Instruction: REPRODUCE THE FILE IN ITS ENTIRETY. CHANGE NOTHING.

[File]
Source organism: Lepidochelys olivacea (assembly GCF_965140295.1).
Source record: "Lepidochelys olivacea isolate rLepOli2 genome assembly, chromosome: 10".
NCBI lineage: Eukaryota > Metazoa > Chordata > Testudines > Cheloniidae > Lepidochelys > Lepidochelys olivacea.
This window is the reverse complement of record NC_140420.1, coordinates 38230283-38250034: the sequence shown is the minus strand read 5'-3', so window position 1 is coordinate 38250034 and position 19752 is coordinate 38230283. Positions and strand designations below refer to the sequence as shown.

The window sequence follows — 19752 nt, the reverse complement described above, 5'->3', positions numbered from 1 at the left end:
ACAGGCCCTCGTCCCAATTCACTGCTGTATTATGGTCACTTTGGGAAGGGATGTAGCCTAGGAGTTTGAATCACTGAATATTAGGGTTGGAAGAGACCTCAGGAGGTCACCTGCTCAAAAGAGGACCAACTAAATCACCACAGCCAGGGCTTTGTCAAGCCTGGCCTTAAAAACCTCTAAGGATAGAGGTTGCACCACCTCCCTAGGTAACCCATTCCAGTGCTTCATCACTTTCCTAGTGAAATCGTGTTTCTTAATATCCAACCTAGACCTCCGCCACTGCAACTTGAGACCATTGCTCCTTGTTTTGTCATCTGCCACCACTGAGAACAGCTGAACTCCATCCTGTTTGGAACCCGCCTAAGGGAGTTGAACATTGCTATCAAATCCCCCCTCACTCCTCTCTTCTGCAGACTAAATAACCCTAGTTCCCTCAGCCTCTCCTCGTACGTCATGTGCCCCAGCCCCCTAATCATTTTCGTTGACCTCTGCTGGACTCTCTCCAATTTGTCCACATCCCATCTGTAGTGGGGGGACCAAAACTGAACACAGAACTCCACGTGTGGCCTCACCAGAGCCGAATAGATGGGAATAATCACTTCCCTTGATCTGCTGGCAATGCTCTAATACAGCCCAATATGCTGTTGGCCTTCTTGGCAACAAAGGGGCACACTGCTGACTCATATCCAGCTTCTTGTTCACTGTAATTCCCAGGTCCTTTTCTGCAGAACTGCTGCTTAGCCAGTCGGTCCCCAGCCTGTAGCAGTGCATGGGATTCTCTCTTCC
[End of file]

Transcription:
Source organism: Lepidochelys olivacea (assembly GCF_965140295.1).
Source record: "Lepidochelys olivacea isolate rLepOli2 genome assembly, chromosome: 10".
NCBI lineage: Eukaryota > Metazoa > Chordata > Testudines > Cheloniidae > Lepidochelys > Lepidochelys olivacea.
This window is the reverse complement of record NC_140420.1, coordinates 38230283-38250034: the sequence shown is the minus strand read 5'-3', so window position 1 is coordinate 38250034 and position 19752 is coordinate 38230283. Positions and strand designations below refer to the sequence as shown.

The window sequence follows — 19752 nt, the reverse complement described above, 5'->3', positions numbered from 1 at the left end:
ACAGGCCCTCGTCCCAATTCACTGCTGTATTATGGTCACTTTGGGAAGGGATGTAGCCTAGGAGTTTGAATCACTGAATATTAGGGTTGGAAGAGACCTCAGGAGGTCACCTGCTCAAAAGAGGACCAACTAAATCACCACAGCCAGGGCTTTGTCAAGCCTGGCCTTAAAAACCTCTAAGGATAGAGGTTGCACCACCTCCCTAGGTAACCCATTCCAGTGCTTCATCACTTTCCTAGTGAAATCGTGTTTCTTAATATCCAACCTAGACCTCCGCCACTGCAACTTGAGACCATTGCTCCTTGTTTTGTCATCTGCCACCACTGAGAACAGCTGAACTCCATCCTGTTTGGAACCCGCCTAAGGGAGTTGAACATTGCTATCAAATCCCCCCTCACTCCTCTCTTCTGCAGACTAAATAACCCTAGTTCCCTCAGCCTCTCCTCGTACGTCATGTGCCCCAGCCCCCTAATCATTTTCGTTGACCTCTGCTGGACTCTCTCCAATTTGTCCACATCCCATCTGTAGTGGGGGGACCAAAACTGAACACAGAACTCCACGTGTGGCCTCACCAGAGCCGAATAGATGGGAATAATCACTTCCCTTGATCTGCTGGCAATGCTCTAATACAGCCCAATATGCTGTTGGCCTTCTTGGCAACAAAGGGGCACACTGCTGACTCATATCCAGCTTCTTGTTCACTGTAATTCCCAGGTCCTTTTCTGCAGAACTGCTGCTTAGCCAGTCGGTCCCCAGCCTGTAGCAGTGCATGGGATTCTCTCTTCC